Sunol Glen Unified School District has returned to the ballot proposing a $10.9 million bond to pay for a range of construction upgrades to the K-8 campus on Main Street in Sunol, including safety improvements and better accessibility; roof, electrical, plumbing and HVAC repairs; cafeteria modernization; and a STEM lab for students.
Measure J calls for a tax rate of $52.10 per $100,000 of assessed valuation of properties within the SGUSD boundaries to cover the resulting bond debt. (We can't help but snicker, though, at the district absurdly using "5.2 cents per $100 of assessed valuation" in their ballot language; they should have been more upfront in framing the rate based around actual property values.)
This seeks to be the first bond measure for Sunol since 1999, the tax from which is beginning to wind down. SGUSD did try to pass $9.5 million Measure O in March 2020, but it failed to clear the 55% threshold with 50.56% Yes, 49.44% No -- an even narrower margin when comparing the actual vote count of 227 to 222.
District leaders and stakeholders think they've found the solution to pass their bond this time around: take out the high-dollar multipurpose room proposed in 2020 in favor of comprehensive infrastructure improvements and STEM facilities in 2022.
The need is clear if you visit the 97-year-old campus in Sunol. Many maintenance projects are decades behind because of a lack of funding, and those detrimental conditions will only worsen from here.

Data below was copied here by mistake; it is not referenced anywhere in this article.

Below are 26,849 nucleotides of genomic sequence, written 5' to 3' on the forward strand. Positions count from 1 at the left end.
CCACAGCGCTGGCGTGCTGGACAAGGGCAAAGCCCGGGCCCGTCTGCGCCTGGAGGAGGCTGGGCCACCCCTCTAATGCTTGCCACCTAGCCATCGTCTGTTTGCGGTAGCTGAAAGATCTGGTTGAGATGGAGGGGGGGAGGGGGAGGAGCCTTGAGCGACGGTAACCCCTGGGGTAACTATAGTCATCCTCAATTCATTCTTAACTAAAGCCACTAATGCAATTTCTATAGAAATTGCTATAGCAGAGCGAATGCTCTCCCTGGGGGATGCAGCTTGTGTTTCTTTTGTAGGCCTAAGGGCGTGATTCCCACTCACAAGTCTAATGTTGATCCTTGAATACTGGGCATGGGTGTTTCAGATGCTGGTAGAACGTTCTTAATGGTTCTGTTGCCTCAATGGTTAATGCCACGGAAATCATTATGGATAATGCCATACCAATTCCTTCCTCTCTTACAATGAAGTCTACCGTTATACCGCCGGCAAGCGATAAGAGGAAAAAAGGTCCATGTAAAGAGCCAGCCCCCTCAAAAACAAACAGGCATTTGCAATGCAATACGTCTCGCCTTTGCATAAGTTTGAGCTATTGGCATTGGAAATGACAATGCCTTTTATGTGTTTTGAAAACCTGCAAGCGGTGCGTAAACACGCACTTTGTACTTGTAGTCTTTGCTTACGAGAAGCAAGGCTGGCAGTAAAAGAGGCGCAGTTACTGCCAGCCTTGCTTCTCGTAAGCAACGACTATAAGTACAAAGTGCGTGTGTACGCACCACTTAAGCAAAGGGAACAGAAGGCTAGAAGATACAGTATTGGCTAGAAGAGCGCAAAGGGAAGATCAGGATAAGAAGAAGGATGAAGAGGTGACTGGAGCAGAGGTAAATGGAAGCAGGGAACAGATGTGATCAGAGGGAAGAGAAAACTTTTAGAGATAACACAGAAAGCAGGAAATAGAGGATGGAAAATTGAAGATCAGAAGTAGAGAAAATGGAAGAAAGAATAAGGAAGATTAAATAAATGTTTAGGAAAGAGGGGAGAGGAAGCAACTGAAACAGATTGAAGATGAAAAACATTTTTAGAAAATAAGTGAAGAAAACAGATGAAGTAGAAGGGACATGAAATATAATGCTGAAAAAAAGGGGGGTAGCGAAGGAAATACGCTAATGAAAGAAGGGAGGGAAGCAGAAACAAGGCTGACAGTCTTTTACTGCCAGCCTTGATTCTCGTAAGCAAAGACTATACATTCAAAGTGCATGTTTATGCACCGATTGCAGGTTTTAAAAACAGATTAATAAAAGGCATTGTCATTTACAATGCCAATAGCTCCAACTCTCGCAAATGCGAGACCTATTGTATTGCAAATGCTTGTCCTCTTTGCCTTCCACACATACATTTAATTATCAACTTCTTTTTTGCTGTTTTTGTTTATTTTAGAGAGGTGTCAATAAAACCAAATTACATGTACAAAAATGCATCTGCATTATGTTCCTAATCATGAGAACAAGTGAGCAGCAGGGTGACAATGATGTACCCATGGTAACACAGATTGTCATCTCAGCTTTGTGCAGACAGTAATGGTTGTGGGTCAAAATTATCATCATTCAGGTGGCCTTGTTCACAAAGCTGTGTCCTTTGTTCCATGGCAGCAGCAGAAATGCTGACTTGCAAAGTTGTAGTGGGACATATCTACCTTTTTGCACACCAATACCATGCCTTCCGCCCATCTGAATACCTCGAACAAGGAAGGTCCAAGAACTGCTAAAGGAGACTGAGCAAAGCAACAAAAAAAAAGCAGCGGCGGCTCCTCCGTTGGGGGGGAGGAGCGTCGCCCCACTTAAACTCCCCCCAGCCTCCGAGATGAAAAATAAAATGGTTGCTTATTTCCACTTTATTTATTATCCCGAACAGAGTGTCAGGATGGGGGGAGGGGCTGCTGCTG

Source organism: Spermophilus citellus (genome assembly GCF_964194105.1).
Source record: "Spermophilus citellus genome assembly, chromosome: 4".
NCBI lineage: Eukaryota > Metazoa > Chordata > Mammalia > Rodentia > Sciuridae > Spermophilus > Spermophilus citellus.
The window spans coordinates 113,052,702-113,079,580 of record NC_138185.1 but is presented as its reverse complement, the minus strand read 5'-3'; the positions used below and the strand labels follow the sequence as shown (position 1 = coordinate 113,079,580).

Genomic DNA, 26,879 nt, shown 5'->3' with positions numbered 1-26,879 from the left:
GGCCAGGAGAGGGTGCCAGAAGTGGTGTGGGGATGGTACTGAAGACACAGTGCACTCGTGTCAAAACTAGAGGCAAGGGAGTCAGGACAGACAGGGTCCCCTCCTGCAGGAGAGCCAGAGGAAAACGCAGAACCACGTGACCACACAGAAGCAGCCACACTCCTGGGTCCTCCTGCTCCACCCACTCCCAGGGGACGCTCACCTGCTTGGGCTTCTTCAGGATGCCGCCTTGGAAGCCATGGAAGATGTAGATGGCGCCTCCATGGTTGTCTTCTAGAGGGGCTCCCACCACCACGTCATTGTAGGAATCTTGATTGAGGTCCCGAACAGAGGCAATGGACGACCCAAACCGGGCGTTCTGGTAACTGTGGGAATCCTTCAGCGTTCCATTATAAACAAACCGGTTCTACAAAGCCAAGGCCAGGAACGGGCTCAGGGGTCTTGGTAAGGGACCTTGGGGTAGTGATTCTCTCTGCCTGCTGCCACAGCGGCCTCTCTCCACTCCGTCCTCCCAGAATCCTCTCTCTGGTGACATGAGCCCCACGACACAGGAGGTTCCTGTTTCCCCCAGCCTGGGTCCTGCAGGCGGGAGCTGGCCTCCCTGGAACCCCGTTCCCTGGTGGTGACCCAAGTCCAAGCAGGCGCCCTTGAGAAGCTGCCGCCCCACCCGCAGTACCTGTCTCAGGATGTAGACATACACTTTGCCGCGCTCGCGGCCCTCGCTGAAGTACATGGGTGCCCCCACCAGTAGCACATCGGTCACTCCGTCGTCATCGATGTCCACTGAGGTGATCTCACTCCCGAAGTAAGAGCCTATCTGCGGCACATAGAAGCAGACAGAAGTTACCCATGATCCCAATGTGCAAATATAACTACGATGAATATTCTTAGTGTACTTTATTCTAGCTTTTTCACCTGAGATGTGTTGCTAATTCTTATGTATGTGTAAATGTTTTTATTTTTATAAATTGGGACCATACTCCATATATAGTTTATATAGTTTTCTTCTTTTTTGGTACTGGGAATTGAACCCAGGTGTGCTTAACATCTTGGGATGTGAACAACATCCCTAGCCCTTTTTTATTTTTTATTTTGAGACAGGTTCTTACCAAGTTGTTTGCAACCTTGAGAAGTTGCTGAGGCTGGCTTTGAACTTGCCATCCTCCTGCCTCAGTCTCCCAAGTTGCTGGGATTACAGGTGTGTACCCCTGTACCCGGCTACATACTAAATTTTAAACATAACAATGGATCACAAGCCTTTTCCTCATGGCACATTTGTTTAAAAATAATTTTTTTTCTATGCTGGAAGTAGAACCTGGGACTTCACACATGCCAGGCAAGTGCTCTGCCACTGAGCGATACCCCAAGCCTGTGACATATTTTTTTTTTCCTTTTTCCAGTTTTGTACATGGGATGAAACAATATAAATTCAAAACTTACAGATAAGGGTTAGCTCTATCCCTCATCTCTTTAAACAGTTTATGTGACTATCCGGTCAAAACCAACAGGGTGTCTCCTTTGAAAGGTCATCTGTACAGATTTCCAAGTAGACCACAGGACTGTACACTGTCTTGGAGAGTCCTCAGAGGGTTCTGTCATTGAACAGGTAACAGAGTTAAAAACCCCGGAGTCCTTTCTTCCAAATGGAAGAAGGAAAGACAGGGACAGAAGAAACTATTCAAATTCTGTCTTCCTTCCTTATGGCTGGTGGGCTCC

Students and staff in SGUSD, and really the Sunol community at-large, deserve for their school facilities to be brought into the 21st century. All of the work outlined in the ballot statement and resolution are critical projects that will tangibly enhance the academic experience at the campus.
And as you've heard us say over and over in recent election cycles: A local bond measure is the only concrete way districts can ensure their facilities projects get funded and come to fruition.
We are not swayed by the anti-Measure J arguments put forth by the Alameda County Libertarian Party, which contend the district's project list is too vague. Ironically the group relies on primarily vague platitudes as the basis for those criticisms in the Sunol arguments -- similar talking points we've seen from them in opposition statements for other school bond measures.
They also question whether all of the projects would justifiably add up to $10 million-plus. We can't help but wonder if they're aware of how much deferred school maintenance projects cost for supplies and labor in 2022, not to mention the cafeteria and tech lab aspects.
Vote Yes on Measure J to better modernize Sunol Glen School, finally.